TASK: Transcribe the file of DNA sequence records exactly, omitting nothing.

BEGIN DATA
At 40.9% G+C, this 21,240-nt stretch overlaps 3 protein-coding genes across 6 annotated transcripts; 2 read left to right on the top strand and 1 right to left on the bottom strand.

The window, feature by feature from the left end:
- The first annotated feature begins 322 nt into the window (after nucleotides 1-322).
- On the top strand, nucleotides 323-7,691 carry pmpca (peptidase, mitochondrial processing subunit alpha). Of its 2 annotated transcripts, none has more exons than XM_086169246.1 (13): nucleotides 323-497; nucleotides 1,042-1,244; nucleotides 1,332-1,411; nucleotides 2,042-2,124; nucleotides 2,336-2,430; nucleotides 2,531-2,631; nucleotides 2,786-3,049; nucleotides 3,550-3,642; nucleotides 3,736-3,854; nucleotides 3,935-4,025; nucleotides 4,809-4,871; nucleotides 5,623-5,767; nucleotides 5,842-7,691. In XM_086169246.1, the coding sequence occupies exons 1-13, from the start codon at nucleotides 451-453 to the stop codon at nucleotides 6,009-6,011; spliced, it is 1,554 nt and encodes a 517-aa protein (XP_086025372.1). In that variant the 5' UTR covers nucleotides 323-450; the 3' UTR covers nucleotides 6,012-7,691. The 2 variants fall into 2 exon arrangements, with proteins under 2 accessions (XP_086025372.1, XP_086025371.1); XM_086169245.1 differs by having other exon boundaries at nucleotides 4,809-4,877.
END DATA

At 40.9% G+C, this 21,240-nt stretch overlaps 3 protein-coding genes across 6 annotated transcripts; 2 read left to right on the top strand and 1 right to left on the bottom strand.

The window, feature by feature from the left end:
- The first annotated feature begins 322 nt into the window (after nucleotides 1-322).
- On the top strand, nucleotides 323-7,691 carry pmpca (peptidase, mitochondrial processing subunit alpha). Of its 2 annotated transcripts, none has more exons than XM_086169246.1 (13): nucleotides 323-497; nucleotides 1,042-1,244; nucleotides 1,332-1,411; nucleotides 2,042-2,124; nucleotides 2,336-2,430; nucleotides 2,531-2,631; nucleotides 2,786-3,049; nucleotides 3,550-3,642; nucleotides 3,736-3,854; nucleotides 3,935-4,025; nucleotides 4,809-4,871; nucleotides 5,623-5,767; nucleotides 5,842-7,691. In XM_086169246.1, the coding sequence occupies exons 1-13, from the start codon at nucleotides 451-453 to the stop codon at nucleotides 6,009-6,011; spliced, it is 1,554 nt and encodes a 517-aa protein (XP_086025372.1). In that variant the 5' UTR covers nucleotides 323-450; the 3' UTR covers nucleotides 6,012-7,691. The 2 variants fall into 2 exon arrangements, with proteins under 2 accessions (XP_086025372.1, XP_086025371.1); XM_086169245.1 differs by having other exon boundaries at nucleotides 4,809-4,877.